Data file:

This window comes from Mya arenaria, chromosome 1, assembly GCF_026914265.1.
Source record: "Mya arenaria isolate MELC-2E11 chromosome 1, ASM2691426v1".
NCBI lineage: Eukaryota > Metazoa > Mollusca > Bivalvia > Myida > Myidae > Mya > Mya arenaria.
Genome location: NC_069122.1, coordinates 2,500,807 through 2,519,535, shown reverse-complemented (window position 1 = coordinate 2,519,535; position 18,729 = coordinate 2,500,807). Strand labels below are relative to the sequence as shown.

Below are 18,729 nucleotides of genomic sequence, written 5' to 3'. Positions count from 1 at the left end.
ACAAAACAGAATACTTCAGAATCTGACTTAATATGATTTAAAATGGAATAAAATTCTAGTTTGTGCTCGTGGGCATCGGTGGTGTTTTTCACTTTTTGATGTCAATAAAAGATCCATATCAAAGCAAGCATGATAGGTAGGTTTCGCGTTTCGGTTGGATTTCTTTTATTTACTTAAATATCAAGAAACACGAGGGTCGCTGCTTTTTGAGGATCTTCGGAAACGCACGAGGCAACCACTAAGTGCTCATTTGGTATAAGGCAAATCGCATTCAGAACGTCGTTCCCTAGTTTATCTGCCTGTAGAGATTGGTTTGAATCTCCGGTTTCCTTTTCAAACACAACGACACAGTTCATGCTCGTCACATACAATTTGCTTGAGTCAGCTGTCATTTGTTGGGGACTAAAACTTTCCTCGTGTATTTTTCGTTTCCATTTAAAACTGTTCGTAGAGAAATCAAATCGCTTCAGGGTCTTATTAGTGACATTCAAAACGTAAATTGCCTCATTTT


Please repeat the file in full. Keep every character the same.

This window comes from Mya arenaria, chromosome 1, assembly GCF_026914265.1.
Source record: "Mya arenaria isolate MELC-2E11 chromosome 1, ASM2691426v1".
NCBI lineage: Eukaryota > Metazoa > Mollusca > Bivalvia > Myida > Myidae > Mya > Mya arenaria.
Genome location: NC_069122.1, coordinates 2,500,807 through 2,519,535, shown reverse-complemented (window position 1 = coordinate 2,519,535; position 18,729 = coordinate 2,500,807). Strand labels below are relative to the sequence as shown.

Below are 18,729 nucleotides of genomic sequence, written 5' to 3'. Positions count from 1 at the left end.
ACAAAACAGAATACTTCAGAATCTGACTTAATATGATTTAAAATGGAATAAAATTCTAGTTTGTGCTCGTGGGCATCGGTGGTGTTTTTCACTTTTTGATGTCAATAAAAGATCCATATCAAAGCAAGCATGATAGGTAGGTTTCGCGTTTCGGTTGGATTTCTTTTATTTACTTAAATATCAAGAAACACGAGGGTCGCTGCTTTTTGAGGATCTTCGGAAACGCACGAGGCAACCACTAAGTGCTCATTTGGTATAAGGCAAATCGCATTCAGAACGTCGTTCCCTAGTTTATCTGCCTGTAGAGATTGGTTTGAATCTCCGGTTTCCTTTTCAAACACAACGACACAGTTCATGCTCGTCACATACAATTTGCTTGAGTCAGCTGTCATTTGTTGGGGACTAAAACTTTCCTCGTGTATTTTTCGTTTCCATTTAAAACTGTTCGTAGAGAAATCAAATCGCTTCAGGGTCTTATTAGTGACATTCAAAACGTAAATTGCCTCATTTT